“This has been in the works for years,” Riley said. “It’s a dream come true for us, a huge expansion.”
The building, a former garage on a quiet stretch of Eighth Street near Catholic University, will increase from 7,000 to almost 10,000 square feet. By bumping out the first floor and expanding the second story, Dance Place will gain restrooms, office space and a 20-by-20-foot studio, ideal for children’s classes and performer warm-ups. The total fundraising goal for the project is $5 million, including $1 million for programming and operating costs. Dance Place has raised $1.3 million thus far, including a major commitment from the Cafritz Foundation.
“We think this is going to make things better for everybody: students, audiences and performers,” Riley said, noting that metal folding chairs will be replaced with 160 theater seats, and dancers preparing to perform will finally have two heated dressing rooms instead of one chilly, cramped space lined with cinder blocks.
Erika Surma, a choreographer who staged a new work at Dance Place last month, can attest to the cramped backstage situation. “We had a band and 16 dancers back there,” she said. “There just wasn’t any room to move.”
Most dancers who have been performing in D.C. for more than a year or two have a Dance Place horror story.
“It takes whole choreography just to get from the back of the stage to the front of the house,” Riley said while giving a tour of the building this week, nearly tripping over lighting fixtures as she did. The theater has no wing space on either side, so the only way for dancers to enter and exit is by slinking along the walls behind curtains. It’s impossible to get up much speed, because no one can come leaping out onstage.
It’s a matter of logistics, not quality. Dance Place presents programs at least 45 weekends a year, nearly 100 nights. Most of the touring acts are smaller, up-and-coming troupes such as Nelja Yatkin’s NY2 Dance. Partnerships with other arts organizations allow Dance Place to co-commission artists such as Kyle Abraham, who will make his Washington debut this weekend. Most of the larger companies in the area, including Dana Tai Soon Burgess & Co. and Dance Exchange, have at least one run at the theater each season. But on the average weekend, you might see a local ethnic dance troupe, a coalition of choreographers or a new company just getting off the ground. It’s these groups that will be most affected by the closure.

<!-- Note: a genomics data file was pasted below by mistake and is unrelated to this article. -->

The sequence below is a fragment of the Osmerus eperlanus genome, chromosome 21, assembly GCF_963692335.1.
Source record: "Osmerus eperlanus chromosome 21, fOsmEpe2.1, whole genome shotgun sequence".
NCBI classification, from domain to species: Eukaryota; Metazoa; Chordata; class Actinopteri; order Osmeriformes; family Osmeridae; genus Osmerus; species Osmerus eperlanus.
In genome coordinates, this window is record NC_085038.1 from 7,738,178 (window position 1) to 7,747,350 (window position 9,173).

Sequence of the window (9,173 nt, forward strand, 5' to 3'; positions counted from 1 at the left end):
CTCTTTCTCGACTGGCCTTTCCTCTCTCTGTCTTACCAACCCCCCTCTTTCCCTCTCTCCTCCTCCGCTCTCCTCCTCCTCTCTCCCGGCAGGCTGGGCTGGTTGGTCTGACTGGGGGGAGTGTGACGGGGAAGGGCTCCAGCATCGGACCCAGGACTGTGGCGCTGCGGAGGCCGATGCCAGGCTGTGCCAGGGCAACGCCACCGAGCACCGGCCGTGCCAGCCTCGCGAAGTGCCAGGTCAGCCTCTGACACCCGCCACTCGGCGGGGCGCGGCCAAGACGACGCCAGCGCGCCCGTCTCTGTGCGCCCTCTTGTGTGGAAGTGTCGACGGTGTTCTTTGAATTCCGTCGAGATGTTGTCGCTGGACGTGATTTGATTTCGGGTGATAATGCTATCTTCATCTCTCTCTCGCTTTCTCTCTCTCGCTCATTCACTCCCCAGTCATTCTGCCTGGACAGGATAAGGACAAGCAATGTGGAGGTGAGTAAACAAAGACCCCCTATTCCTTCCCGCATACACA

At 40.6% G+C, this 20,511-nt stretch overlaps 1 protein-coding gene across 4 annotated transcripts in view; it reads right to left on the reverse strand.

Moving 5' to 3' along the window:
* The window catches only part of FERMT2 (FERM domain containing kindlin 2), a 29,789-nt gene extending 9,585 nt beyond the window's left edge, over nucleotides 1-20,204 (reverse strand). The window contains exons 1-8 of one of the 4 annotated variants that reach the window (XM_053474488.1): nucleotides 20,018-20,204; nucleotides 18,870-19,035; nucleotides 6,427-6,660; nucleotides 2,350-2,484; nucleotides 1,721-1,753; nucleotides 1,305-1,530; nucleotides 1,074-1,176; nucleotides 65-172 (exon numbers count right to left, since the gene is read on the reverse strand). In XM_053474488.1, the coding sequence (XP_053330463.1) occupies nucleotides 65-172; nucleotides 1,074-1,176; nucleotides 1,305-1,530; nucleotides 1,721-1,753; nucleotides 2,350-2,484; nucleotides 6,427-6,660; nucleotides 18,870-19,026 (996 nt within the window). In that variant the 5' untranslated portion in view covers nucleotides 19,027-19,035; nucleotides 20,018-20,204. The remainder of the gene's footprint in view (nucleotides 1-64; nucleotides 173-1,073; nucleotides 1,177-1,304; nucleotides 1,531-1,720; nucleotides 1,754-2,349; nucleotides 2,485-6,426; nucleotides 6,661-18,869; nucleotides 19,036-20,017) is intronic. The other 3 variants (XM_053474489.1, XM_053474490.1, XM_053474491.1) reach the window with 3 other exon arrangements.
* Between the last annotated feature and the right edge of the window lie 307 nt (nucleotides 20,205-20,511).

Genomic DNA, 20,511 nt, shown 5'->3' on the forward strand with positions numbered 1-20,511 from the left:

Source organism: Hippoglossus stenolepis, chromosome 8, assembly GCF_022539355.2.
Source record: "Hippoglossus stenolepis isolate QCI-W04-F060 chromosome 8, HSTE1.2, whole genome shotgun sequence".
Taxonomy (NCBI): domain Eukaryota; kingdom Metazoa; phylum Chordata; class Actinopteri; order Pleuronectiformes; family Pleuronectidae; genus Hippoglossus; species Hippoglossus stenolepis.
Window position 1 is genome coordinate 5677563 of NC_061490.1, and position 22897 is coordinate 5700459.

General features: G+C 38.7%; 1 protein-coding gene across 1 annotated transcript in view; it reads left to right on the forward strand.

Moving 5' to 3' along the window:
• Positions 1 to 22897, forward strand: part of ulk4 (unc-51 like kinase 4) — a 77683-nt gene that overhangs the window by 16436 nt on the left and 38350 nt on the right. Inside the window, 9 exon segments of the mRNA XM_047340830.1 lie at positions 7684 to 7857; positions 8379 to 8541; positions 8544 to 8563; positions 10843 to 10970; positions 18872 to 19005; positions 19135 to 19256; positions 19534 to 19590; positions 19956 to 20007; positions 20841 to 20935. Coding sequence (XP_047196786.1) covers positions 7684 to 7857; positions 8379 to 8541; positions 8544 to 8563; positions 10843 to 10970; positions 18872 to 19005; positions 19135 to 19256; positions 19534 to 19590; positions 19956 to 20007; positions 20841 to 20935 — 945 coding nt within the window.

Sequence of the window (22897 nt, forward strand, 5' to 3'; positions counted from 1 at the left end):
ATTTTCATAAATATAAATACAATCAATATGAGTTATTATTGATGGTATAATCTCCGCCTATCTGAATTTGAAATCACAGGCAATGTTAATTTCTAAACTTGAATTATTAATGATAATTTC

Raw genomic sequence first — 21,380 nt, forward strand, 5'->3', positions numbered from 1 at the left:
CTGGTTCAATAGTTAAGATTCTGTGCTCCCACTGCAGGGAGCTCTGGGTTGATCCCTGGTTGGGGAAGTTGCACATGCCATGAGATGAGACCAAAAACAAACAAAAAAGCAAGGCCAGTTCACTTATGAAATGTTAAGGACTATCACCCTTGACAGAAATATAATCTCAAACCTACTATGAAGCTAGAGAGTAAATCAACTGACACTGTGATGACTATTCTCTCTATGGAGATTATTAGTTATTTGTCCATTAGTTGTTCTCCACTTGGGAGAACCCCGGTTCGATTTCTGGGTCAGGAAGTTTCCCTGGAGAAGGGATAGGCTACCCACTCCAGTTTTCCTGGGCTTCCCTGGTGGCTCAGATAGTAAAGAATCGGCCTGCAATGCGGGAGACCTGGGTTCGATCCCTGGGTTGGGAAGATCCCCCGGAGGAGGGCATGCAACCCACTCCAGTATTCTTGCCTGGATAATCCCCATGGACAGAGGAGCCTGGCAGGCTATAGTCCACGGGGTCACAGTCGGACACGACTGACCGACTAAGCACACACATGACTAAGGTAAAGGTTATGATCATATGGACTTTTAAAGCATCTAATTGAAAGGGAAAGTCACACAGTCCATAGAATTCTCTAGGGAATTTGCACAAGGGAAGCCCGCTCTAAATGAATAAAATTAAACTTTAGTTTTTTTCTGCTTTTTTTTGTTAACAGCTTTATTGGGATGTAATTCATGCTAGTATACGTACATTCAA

Last month, e-mails began going out to some local dance companies, notifying them they will not be able to perform at Dance Place during the 2013-14 season. Surma, co-founder of Next Reflex Dance Collective, was one of those choreographers.
“It will be hard,” she said. “We just won’t have a local season next year.”
Riley says she’s planning a forum on the closure for local choreographers such as Surma and is encouraging them to think about performing in 2014 — and performing with breathing room.
The stage-right wall will be knocked out and shifted about 10 feet north, while the rear wall will be moved about the same distance to allow for the backstage expansion. Dance Place’s options were limited, though, by the property line to the south, which the current building already abuts, and the Metro tracks running directly behind the theater.
Riley is hoping her renovation project will last five months. Plans call for closing Dance Place in August 2013 and reopening in February 2014. Priority for remaining performance slots will have to go, however, to touring artists who are already under contract.
Vincent Thomas, artistic director of VTDance, is exploring other venues for his troupe and other displaced dancers. Thus far, the best alternative is Theatre Project, but that’s in Baltimore.
“I am so excited about the renovation,” Thomas said, “but I’m really concerned about what happens to dance during this time. It’s not just a selfish concern, either. I’m concerned about the field. Dance Place is the home for dance in the D.C. metro area; the place to see dance every weekend. It is a vital and vibrant landmark, and we’re lucky to have it.”
Ritzel is a freelance writer.